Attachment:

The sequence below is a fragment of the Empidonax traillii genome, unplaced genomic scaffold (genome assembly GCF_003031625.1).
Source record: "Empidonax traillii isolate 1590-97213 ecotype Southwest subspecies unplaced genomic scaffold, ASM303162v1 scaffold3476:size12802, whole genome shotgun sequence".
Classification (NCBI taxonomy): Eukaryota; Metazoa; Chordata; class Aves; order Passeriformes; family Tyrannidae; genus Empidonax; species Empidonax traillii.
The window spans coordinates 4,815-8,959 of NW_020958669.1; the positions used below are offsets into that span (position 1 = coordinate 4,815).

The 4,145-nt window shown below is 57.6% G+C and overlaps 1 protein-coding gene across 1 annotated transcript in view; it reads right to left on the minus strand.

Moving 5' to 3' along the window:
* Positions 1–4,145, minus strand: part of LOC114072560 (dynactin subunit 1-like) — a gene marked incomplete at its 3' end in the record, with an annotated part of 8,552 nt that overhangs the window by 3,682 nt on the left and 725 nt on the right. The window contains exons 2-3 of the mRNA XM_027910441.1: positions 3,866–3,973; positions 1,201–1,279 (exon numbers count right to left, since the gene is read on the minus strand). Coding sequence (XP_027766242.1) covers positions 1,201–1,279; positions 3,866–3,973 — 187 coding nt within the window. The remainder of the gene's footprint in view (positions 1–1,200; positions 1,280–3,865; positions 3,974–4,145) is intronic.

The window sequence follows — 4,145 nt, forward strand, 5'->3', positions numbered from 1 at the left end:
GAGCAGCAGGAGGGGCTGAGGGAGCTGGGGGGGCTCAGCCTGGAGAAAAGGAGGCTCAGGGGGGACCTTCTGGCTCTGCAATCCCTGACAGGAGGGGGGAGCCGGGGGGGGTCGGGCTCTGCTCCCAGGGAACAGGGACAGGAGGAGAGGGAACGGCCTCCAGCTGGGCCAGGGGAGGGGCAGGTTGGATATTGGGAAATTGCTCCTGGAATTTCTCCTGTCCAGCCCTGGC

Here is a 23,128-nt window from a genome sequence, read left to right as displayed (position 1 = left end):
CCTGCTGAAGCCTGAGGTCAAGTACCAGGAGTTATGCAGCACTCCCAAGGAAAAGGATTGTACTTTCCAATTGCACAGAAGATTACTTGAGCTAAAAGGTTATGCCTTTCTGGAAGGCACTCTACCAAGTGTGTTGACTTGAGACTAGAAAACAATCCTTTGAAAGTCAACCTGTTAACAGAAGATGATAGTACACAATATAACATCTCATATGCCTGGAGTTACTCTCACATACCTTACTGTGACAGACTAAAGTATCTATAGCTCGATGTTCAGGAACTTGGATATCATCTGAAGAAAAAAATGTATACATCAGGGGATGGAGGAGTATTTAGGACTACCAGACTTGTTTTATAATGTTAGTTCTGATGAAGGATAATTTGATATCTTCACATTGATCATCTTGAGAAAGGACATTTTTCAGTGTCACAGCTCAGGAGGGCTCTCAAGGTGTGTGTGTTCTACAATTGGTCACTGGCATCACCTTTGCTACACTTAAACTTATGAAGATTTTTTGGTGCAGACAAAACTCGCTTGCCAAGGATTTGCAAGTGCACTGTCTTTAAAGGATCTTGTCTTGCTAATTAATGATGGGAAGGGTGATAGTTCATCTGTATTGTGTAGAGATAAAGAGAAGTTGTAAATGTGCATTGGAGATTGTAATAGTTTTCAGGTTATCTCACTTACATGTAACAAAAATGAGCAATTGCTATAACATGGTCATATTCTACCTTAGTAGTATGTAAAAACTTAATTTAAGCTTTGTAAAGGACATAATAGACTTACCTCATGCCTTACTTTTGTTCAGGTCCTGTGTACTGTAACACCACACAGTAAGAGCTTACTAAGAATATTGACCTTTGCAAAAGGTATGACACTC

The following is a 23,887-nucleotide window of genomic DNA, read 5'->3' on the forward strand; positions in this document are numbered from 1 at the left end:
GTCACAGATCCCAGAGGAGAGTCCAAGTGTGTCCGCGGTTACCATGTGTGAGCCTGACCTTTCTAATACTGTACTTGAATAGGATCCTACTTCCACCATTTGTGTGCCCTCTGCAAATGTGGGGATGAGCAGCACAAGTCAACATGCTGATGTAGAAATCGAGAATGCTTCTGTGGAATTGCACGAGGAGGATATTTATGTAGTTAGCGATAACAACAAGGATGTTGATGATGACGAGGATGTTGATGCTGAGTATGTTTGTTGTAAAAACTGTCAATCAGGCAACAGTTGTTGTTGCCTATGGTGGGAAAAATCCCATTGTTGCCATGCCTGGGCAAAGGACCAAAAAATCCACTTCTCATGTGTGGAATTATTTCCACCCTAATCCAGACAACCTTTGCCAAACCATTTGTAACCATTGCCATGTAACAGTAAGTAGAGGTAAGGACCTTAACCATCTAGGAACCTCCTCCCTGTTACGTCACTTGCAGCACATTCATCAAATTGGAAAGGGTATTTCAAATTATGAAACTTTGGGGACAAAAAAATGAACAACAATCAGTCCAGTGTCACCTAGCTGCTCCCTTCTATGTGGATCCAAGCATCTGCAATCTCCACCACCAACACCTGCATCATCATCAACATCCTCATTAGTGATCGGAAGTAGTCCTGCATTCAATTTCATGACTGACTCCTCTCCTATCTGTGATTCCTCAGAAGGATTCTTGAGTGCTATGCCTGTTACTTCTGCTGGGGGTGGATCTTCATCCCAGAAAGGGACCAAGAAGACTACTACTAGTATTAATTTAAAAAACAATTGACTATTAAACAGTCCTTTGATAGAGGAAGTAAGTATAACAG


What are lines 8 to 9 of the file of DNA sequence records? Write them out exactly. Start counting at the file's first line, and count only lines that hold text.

The window sequence follows — 4,145 nt, forward strand, 5'->3', positions numbered from 1 at the left end:
GAGCAGCAGGAGGGGCTGAGGGAGCTGGGGGGGCTCAGCCTGGAGAAAAGGAGGCTCAGGGGGGACCTTCTGGCTCTGCAATCCCTGACAGGAGGGGGGAGCCGGGGGGGGTCGGGCTCTGCTCCCAGGGAACAGGGACAGGAGGAGAGGGAACGGCCTCCAGCTGGGCCAGGGGAGGGGCAGGTTGGATATTGGGAAATTGCTCCTGGAATTTCTCCTGTCCAGCCCTGGC